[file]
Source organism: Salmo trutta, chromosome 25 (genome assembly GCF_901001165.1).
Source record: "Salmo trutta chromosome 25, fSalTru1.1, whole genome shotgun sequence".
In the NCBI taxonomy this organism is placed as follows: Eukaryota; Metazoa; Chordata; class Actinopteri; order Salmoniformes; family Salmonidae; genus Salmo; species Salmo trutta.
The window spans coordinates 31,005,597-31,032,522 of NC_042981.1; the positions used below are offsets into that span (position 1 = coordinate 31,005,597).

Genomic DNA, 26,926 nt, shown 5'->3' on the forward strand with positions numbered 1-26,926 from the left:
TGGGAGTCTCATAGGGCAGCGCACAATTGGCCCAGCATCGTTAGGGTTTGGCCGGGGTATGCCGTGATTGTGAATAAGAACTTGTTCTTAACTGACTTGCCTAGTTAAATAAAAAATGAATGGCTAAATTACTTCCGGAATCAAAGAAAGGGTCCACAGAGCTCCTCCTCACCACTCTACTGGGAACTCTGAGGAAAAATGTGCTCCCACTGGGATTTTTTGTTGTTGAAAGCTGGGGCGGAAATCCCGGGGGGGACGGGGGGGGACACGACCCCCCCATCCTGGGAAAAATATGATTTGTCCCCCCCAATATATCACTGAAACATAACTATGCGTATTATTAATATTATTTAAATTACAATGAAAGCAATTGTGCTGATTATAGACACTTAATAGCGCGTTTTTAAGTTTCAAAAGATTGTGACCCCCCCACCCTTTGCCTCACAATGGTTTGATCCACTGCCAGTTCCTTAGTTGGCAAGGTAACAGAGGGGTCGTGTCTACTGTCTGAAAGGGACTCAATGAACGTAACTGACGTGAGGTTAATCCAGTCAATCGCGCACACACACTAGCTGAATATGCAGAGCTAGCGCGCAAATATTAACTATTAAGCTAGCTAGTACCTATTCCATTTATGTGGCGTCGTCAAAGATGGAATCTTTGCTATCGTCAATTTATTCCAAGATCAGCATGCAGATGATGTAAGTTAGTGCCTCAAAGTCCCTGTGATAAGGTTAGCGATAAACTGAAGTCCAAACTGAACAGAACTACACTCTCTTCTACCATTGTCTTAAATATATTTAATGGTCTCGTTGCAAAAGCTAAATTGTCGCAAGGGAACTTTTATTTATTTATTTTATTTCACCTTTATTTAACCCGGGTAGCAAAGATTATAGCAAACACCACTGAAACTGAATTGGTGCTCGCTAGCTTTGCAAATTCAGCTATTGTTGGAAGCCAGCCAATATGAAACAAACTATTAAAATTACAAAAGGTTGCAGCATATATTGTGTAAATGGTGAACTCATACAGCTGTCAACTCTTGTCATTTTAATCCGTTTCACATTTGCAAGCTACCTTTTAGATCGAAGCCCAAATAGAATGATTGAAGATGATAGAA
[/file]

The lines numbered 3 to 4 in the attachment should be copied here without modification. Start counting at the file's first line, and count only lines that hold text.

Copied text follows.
In the NCBI taxonomy this organism is placed as follows: Eukaryota; Metazoa; Chordata; class Actinopteri; order Salmoniformes; family Salmonidae; genus Salmo; species Salmo trutta.
The window spans coordinates 31,005,597-31,032,522 of NC_042981.1; the positions used below are offsets into that span (position 1 = coordinate 31,005,597).